Feature Article
The New Napster

December 1, 2000
By Scott Lewis

Finally someone in the music industry took its head out of the sand long enough to realize the potential for Napster as a valid subscription model. But there are many unanswered questions to a paid subscription service based on Napster's file sharing architecture. 

A few months ago I told you about Scottster, my own idea for a paid subscription model. But in the wake of recent events I have noticed a number of big holes in my own plan, as well as possible problems for Napster as it attempts a pay-for-download business model. This month I want to address some of the holes in my own plan or any other plan. Also I would like to propose some ideas I have had time to think about recently to make a subscription model better. And let's not go without commenting on the vast hurdles any such service must still face.

Potential Problems for BMG's New Napster

What if BMG is the only company on Napster's side? Does that mean $4.95 a month for BMG only music? If so, how many subscriptions will you need to have? Do you need one subscription for Capitol Records material through Aimster, another for Time Warner, another for Universal, another for artists in conjunction with Real Audio, etc., etc., etc? With BMG's recent paid downloads announcement aren't they competing with themselves? Does it mean Napster still gets shutdown if it loses the lawsuit, and the BMG deal is worthless? If the lawsuit goes to completion and Napster wins, would that mean they wouldn't need BMG or any of the music companies and they can get revenue from some other source and let music still be free?

Problems for any Service (even my own)

If I share songs I am  essentially using my time and effort to rip and encode CDs and provide storage and bandwidth for others. Where is my compensation if it is a paid system? What is to stop me from  keeping the shared folder empty? If this becomes a trend will the service dry up of music? Should they compensate people for "uploads"? After all they already say that people tend not to share. On a pay system I would expect fewer people to share freely.

What about joining for only one month a year and grabbing all the music you can? I addressed this in Scottster, but have yet to see any mention of how this will be done with the New Napster.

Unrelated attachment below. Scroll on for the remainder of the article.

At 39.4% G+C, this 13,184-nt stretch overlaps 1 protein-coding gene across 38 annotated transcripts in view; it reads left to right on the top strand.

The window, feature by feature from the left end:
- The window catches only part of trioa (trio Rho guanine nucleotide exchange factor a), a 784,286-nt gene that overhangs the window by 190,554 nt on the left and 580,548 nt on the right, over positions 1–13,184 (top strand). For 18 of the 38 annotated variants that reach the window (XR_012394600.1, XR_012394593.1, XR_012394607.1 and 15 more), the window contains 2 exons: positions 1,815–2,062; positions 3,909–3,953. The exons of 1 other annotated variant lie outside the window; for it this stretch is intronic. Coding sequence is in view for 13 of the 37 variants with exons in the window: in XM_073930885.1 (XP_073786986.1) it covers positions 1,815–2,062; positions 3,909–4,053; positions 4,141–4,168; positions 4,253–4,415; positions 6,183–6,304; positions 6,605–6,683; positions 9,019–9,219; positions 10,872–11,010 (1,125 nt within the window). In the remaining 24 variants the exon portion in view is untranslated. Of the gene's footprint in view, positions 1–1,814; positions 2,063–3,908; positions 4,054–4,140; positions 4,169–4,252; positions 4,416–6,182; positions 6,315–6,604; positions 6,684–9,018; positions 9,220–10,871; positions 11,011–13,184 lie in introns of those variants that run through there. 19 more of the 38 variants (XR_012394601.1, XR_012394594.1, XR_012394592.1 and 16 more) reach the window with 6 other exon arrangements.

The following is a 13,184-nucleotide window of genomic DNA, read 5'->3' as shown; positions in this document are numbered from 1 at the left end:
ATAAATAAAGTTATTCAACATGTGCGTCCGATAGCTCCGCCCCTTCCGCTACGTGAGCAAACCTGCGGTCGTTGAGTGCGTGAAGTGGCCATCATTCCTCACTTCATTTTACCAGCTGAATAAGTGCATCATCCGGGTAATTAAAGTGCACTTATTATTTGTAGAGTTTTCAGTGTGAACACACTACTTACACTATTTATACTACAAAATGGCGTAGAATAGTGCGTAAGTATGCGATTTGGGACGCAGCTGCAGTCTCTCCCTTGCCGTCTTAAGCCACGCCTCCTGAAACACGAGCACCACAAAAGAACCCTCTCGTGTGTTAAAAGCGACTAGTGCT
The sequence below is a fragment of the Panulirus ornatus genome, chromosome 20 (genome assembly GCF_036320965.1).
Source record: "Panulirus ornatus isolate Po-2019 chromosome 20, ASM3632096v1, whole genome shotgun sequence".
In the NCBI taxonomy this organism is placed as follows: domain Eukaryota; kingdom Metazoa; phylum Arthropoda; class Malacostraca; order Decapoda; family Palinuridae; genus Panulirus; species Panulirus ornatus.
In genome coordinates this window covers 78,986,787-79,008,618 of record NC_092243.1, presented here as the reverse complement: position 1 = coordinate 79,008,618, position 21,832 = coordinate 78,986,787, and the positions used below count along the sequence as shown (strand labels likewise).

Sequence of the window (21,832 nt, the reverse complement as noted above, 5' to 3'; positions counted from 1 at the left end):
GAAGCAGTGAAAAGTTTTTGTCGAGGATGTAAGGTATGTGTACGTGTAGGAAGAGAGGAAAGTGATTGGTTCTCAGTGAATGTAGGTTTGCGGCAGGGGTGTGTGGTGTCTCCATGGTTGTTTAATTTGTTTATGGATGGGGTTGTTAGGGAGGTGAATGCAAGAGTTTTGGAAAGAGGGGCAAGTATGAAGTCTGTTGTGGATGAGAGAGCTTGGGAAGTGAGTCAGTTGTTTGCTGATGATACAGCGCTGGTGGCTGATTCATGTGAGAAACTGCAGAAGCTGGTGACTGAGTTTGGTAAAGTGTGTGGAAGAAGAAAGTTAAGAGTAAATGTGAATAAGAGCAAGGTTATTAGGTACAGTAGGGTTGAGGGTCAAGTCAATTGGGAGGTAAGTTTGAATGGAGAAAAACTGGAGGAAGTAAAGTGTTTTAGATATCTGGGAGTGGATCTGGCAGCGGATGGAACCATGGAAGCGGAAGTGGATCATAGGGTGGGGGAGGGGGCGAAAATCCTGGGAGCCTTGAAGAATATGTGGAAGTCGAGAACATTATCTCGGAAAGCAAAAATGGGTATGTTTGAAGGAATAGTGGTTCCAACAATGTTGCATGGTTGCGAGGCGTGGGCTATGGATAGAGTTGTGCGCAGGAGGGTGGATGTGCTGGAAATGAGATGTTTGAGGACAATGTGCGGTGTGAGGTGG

What if I don't download any songs in a month? Will I get a refund/credit? If not would this have me think twice about paying a monthly subscription price?

What can be done

Many of the things that can be done to help a subscription model prosper were addresses in my previous article. Such as:

  • A truly useful promotional e-mail system that would help people find the music they will want to hear and download.
  • Providing a truly good service that will drive people away from the hassles of a free system. (I am thinking of calling this the AOL factor. AOL provides a good enough service that people in droves are willing to pay more to use them than a traditional ISP, even though there are many ISPs that are much cheaper, even free.)

However, this still doesn't address many of the new problems I have mentioned above. Let's try to tackle some of them.

Instead of an "all you can eat" subscription model, what about a pay-per-download model? In fact, what about a tiered per download system? How about 64Kbps MP3s for free, 128-160Kbps MP3s for a small fee, say 50 cents each? We could even charge a premium of $1-2 for an uncompressed, true CD quality WAV files ready to burn to a CD-R. Perhaps we could have a tiered monthly fee for volume. Zero songs would be no charge, 1-10 songs would cost $1 a month, 11-20 songs $2, etc.

What if the lawsuit reaches completion? This is the biggest question, and the hardest to answer. Either result of the suit will null the BMG/Napster alliance. Napster won't need BMG if it wins and can resort to an advertising revenue stream leaving the music companies hanging out to dry (I would hate this if it ended up hurting the artists too). If Napster loses BMG probably can't make a paid Napster work without the support of the other companies. Also, if Napster loses it would most likely be forced to pay damages that would surely put them out of business... unless BMG paid the settlement to the other music companies.

That means that a settlement is in everyone's best interest. Napster's, the record companies', and the consumer's. Without a complete settlement I doubt Napster will survive in the long run. But the key point of my previous article is still the key point to success here. Make the service good enough that people will gladly pay for it. Good enough requires music from all the companies, so we need a settlement.

It may be too late. Napster is not perfect, but it works well enough and is fairly easy for most netizens to use. 38 million people will be hard to convince to start paying for something they have been getting for free.

In the end the music industry must embrace Napster and turn it into a paid service that is fair and good enough that people will run to them willing to pay for it. I am starting to think it is too late to get people to want to pay for something they clearly have gotten used to getting for free.

What's your opinion?